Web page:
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I told you last week that I was working on my Europe forecast for 2017, and – as it turns out – it's not a very rosy one.
The truth is, we may be much closer to the end of the current form of the European Union than most people – and markets – assume.
Investors treated Brexit and rejection of the Italian constitutional referendum as reasons to rally in 2016, a reaction I did not expect and believe is misguided (perhaps the negative reaction will be delayed until later in 2017). The current structure of the European Union and the monetary policies of the European Central Bank (ECB) are anti-growth. The ECB is pursuing the same policies that failed to stimulate sustainable economic growth in the United States and Japan – ZIRP and QE. Rising economic and political pressures may hasten a new governance model in which individual nations could regain control of their own economies and currencies, but such a process will engender serious economic and market instability.
With important elections on the horizon in Germany, France and Italy, the future of the European Union may be rewritten by voters before the end of 2017.
As I've been explaining for a long time, that instability will create ripple effects that are felt round the world.
And it could start a lot sooner than we think.
My Europe Outlook for 2017 And Beyond
The European bond markets, along with global bond markets, are already casting their votes and suffering losses that are only small down payments on the epic central bank-induced bond market bubble that is starting to unwind. January was the worst month for European bonds in years. The recent decision by the ECB to extend its QE program by 9 months to the end of 2017 but to reduce monthly bond repurchases by €20 billion is likely a last bite at a rotten apple. Or at least we can hope so.
Particularly toxic are long-dated investment grade European and Japanese sovereign and corporate bonds that face both rising interest rates and a weakening currency. Unfortunately, shorting these securities, one of the most compelling trades in today's market, is difficult outside the derivatives markets. Investors can short international bonds through the Vanguard Total Return International Bond ETF (NASDAQ:BNDX) or European banks via iShares MSCI European Financials ETF (NASDAQ:EUFN). Wide swathes of the European banking system remain in distress (such as the insolvent Italian banking system, several UK banks, and serial lawbreaker Deutsche Bank).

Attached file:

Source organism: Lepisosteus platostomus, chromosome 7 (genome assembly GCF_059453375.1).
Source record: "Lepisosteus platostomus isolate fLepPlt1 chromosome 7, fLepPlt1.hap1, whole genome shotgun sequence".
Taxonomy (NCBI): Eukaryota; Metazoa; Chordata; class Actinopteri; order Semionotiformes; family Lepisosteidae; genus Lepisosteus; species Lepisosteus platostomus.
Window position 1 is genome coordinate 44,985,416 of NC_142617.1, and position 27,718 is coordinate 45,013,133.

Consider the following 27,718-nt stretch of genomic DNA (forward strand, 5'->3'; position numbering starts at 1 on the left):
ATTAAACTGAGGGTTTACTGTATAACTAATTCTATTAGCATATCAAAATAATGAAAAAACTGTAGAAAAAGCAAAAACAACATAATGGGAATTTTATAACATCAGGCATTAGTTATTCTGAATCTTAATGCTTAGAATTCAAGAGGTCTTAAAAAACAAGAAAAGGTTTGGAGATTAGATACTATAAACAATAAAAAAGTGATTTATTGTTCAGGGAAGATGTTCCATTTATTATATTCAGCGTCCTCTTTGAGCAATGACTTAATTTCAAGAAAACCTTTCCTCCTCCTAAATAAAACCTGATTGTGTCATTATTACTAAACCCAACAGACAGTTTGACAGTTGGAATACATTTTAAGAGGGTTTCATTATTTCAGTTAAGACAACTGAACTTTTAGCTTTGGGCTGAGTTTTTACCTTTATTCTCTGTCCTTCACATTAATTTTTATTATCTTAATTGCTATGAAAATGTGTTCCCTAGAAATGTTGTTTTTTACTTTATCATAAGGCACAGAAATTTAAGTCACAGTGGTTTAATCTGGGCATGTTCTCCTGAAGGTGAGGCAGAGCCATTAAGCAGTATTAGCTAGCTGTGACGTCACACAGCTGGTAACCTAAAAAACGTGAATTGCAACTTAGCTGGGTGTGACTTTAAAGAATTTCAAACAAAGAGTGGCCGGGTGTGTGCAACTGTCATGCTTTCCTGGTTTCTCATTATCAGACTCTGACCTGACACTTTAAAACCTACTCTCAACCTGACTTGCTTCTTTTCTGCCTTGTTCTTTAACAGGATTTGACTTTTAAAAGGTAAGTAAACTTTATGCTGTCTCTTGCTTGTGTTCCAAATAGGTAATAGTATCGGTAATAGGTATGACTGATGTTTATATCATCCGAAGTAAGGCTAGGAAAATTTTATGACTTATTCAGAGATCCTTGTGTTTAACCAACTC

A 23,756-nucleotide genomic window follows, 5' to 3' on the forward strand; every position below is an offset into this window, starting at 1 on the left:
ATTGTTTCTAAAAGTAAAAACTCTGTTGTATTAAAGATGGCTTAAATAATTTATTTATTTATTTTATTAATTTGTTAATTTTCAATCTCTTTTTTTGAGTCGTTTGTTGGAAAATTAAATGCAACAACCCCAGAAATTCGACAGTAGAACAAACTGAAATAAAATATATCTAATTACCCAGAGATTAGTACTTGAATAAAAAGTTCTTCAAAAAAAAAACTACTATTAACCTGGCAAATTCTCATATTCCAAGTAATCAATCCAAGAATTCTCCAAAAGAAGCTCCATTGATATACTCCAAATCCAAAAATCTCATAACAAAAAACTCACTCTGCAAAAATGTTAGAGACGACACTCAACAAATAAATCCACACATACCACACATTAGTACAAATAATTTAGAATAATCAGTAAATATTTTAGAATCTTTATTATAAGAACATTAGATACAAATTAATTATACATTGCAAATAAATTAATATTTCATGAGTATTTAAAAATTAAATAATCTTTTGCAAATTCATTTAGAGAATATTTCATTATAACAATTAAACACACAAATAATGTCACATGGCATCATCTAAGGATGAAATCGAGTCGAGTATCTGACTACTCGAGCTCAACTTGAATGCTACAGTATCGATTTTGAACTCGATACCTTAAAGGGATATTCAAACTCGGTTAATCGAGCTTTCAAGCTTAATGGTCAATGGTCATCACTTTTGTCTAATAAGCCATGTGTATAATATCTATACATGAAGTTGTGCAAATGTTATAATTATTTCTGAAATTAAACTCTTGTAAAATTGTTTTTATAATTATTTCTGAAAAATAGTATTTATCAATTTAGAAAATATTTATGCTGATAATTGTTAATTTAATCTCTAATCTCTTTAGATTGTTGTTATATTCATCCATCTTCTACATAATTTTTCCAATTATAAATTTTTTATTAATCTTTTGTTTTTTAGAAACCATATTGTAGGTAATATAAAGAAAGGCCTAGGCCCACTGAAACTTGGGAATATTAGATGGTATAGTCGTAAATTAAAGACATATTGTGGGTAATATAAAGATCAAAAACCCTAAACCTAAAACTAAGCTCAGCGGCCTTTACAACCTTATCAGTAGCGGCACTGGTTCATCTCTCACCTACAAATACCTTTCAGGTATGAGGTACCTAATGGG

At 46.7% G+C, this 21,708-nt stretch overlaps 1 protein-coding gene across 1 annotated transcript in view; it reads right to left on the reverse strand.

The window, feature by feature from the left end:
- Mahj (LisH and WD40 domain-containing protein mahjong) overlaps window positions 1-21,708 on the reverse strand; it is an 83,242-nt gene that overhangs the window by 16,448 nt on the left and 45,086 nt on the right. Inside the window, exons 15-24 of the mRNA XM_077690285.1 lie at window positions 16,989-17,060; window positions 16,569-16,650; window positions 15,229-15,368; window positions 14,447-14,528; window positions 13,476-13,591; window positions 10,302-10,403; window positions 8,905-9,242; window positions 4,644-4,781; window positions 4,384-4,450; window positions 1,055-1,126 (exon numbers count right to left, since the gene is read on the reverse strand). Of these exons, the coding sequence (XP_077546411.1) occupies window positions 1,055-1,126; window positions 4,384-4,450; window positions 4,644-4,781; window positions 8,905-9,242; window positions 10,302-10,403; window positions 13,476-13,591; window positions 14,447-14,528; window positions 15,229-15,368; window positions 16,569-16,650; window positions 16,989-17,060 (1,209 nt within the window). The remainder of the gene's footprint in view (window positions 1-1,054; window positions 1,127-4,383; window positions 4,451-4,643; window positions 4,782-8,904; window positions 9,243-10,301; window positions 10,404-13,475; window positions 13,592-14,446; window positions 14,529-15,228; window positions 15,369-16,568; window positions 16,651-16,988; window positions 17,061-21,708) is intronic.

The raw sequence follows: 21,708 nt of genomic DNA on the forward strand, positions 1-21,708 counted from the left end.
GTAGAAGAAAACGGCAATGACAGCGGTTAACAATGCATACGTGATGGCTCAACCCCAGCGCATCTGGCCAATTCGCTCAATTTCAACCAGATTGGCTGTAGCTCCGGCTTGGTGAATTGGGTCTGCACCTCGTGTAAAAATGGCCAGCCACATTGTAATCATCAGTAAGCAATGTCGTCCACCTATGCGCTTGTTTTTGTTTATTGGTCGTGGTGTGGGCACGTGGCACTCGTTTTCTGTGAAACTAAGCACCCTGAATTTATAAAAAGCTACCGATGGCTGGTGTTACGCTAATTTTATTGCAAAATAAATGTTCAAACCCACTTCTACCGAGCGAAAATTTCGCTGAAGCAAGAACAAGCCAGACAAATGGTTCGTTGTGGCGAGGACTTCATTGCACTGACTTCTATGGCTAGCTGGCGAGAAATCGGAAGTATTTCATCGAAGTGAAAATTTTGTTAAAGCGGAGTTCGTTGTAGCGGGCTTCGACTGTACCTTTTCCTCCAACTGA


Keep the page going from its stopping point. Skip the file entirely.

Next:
To be clear, European monetary policy consisting of negative interest rates, QE and massive jawboning by Mario Draghi produced very little in the way of sustainable economic growth. The cost is billions of euros of negative yielding bonds certain to produce massive losses for investors lured into buying them, the erosion of the capital of European insurance companies and banks, and the devastation of European bond market liquidity. Th…
About the Author
Prominent money manager. Has built top-ranked credit and hedge funds, managed billions for institutional and high-net-worth clients. 29-year career.